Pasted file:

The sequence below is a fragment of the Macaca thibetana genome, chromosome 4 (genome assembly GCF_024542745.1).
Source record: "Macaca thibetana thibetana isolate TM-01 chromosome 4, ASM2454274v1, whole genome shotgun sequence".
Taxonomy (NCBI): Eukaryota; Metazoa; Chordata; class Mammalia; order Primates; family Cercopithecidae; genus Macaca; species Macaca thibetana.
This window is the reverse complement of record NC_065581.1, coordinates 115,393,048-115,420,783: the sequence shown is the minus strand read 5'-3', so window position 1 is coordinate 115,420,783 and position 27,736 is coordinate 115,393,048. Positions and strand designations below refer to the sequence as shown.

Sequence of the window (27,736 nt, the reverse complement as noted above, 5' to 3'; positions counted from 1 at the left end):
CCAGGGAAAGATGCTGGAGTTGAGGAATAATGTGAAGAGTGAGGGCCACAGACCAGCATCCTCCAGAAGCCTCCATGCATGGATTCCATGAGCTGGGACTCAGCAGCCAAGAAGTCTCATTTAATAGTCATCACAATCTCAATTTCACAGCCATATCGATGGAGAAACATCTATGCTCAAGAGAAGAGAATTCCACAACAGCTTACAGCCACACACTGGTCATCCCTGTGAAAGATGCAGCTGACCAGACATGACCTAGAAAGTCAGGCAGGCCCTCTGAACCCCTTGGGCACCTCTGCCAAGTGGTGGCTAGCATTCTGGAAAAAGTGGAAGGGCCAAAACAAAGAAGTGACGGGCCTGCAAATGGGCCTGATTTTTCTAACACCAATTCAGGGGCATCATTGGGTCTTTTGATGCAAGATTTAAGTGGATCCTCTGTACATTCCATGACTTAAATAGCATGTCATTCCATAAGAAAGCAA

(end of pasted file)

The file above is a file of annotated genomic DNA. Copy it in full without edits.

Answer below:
The sequence below is a fragment of the Macaca thibetana genome, chromosome 4 (genome assembly GCF_024542745.1).
Source record: "Macaca thibetana thibetana isolate TM-01 chromosome 4, ASM2454274v1, whole genome shotgun sequence".
Taxonomy (NCBI): Eukaryota; Metazoa; Chordata; class Mammalia; order Primates; family Cercopithecidae; genus Macaca; species Macaca thibetana.
This window is the reverse complement of record NC_065581.1, coordinates 115,393,048-115,420,783: the sequence shown is the minus strand read 5'-3', so window position 1 is coordinate 115,420,783 and position 27,736 is coordinate 115,393,048. Positions and strand designations below refer to the sequence as shown.

Sequence of the window (27,736 nt, the reverse complement as noted above, 5' to 3'; positions counted from 1 at the left end):
CCAGGGAAAGATGCTGGAGTTGAGGAATAATGTGAAGAGTGAGGGCCACAGACCAGCATCCTCCAGAAGCCTCCATGCATGGATTCCATGAGCTGGGACTCAGCAGCCAAGAAGTCTCATTTAATAGTCATCACAATCTCAATTTCACAGCCATATCGATGGAGAAACATCTATGCTCAAGAGAAGAGAATTCCACAACAGCTTACAGCCACACACTGGTCATCCCTGTGAAAGATGCAGCTGACCAGACATGACCTAGAAAGTCAGGCAGGCCCTCTGAACCCCTTGGGCACCTCTGCCAAGTGGTGGCTAGCATTCTGGAAAAAGTGGAAGGGCCAAAACAAAGAAGTGACGGGCCTGCAAATGGGCCTGATTTTTCTAACACCAATTCAGGGGCATCATTGGGTCTTTTGATGCAAGATTTAAGTGGATCCTCTGTACATTCCATGACTTAAATAGCATGTCATTCCATAAGAAAGCAA